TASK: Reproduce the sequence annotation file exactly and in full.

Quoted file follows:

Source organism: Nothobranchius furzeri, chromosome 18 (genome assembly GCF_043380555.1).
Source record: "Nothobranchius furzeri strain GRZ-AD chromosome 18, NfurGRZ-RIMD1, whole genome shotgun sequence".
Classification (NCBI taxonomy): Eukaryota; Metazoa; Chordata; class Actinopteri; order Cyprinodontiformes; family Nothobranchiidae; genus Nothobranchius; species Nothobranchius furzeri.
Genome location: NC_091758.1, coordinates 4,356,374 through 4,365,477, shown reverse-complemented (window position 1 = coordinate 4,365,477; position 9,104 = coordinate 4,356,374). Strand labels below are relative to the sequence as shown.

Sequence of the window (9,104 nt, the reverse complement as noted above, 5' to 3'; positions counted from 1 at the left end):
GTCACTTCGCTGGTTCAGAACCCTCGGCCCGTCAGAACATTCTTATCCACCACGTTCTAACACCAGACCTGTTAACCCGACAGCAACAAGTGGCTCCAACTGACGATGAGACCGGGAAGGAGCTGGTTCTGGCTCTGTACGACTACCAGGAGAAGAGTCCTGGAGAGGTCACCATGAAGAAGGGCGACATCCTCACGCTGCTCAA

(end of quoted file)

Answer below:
Source organism: Nothobranchius furzeri, chromosome 18 (genome assembly GCF_043380555.1).
Source record: "Nothobranchius furzeri strain GRZ-AD chromosome 18, NfurGRZ-RIMD1, whole genome shotgun sequence".
Classification (NCBI taxonomy): Eukaryota; Metazoa; Chordata; class Actinopteri; order Cyprinodontiformes; family Nothobranchiidae; genus Nothobranchius; species Nothobranchius furzeri.
Genome location: NC_091758.1, coordinates 4,356,374 through 4,365,477, shown reverse-complemented (window position 1 = coordinate 4,365,477; position 9,104 = coordinate 4,356,374). Strand labels below are relative to the sequence as shown.

Sequence of the window (9,104 nt, the reverse complement as noted above, 5' to 3'; positions counted from 1 at the left end):
GTCACTTCGCTGGTTCAGAACCCTCGGCCCGTCAGAACATTCTTATCCACCACGTTCTAACACCAGACCTGTTAACCCGACAGCAACAAGTGGCTCCAACTGACGATGAGACCGGGAAGGAGCTGGTTCTGGCTCTGTACGACTACCAGGAGAAGAGTCCTGGAGAGGTCACCATGAAGAAGGGCGACATCCTCACGCTGCTCAA